Money and Politics
Dolores Kong

No matter what your political persuasion, or whether
you're running for the DNC in Boston this month or
the RNC in New York City next month, don't assume
that political contributions, or contributions to
non-profits that fit your political worldview, are
tax-deductible charitable donations.

The Internal Revenue Service is very clear: You
cannot take a charitable deduction for money or
property you give to political groups or candidates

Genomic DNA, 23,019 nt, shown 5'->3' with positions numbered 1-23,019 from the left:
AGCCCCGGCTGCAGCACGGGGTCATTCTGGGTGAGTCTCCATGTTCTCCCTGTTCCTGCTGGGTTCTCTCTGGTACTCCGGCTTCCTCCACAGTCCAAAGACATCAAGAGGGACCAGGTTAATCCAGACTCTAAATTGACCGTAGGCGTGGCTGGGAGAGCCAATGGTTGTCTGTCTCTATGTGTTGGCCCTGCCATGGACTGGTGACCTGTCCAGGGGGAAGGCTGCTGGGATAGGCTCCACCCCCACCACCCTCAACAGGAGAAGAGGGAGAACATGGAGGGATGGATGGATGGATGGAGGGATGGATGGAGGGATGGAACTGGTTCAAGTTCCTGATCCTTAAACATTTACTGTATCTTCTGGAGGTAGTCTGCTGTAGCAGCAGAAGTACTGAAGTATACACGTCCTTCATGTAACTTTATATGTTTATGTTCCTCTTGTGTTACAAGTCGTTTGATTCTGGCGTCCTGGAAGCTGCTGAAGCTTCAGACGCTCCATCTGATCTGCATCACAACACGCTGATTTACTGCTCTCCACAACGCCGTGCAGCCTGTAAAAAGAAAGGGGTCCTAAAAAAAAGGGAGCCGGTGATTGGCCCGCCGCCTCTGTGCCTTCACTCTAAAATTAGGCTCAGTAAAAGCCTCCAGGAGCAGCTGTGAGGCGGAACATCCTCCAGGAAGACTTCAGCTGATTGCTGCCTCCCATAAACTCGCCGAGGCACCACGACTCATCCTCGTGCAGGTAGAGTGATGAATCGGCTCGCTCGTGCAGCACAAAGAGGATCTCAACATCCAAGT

for public office; groups that attempt to lobby for
law changes as a substantial part of their
activities; or labor unions and chambers of commerce
(although you may be able to deduct union dues as a
miscellaneous itemized deduction or chamber dues as
a business expense).

For more information see IRS Publication 526,
"Charitable Contributions" at And if you're
involved in running a charity, the IRS warns you to
be careful in any efforts to educate voters in a
presidential election-year advisory at,,id=122887,00.html